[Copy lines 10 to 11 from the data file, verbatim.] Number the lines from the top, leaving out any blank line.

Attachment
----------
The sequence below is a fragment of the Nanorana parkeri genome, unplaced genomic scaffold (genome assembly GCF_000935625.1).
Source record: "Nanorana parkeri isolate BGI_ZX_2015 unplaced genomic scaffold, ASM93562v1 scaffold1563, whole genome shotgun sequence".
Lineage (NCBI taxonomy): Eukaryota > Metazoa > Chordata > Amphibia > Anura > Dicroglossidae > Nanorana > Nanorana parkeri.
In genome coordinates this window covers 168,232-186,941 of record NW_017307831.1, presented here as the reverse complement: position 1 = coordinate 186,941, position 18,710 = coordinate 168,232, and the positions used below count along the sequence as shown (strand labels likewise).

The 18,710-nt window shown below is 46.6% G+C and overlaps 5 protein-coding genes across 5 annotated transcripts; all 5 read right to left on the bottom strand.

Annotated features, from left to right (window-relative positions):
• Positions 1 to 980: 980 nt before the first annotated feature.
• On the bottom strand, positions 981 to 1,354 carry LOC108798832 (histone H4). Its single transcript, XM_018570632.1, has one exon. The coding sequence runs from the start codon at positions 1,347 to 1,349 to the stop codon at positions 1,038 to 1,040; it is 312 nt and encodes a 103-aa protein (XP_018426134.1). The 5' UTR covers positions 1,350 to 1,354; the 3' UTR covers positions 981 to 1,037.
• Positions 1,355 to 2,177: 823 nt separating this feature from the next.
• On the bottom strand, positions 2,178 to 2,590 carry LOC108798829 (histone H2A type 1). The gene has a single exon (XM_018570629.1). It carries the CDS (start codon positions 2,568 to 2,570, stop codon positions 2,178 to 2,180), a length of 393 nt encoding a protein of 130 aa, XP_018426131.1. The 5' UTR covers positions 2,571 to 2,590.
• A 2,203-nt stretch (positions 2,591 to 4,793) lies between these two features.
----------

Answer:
• On the bottom strand, positions 2,178 to 2,590 carry LOC108798829 (histone H2A type 1). The gene has a single exon (XM_018570629.1). It carries the CDS (start codon positions 2,568 to 2,570, stop codon positions 2,178 to 2,180), a length of 393 nt encoding a protein of 130 aa, XP_018426131.1. The 5' UTR covers positions 2,571 to 2,590.
• A 2,203-nt stretch (positions 2,591 to 4,793) lies between these two features.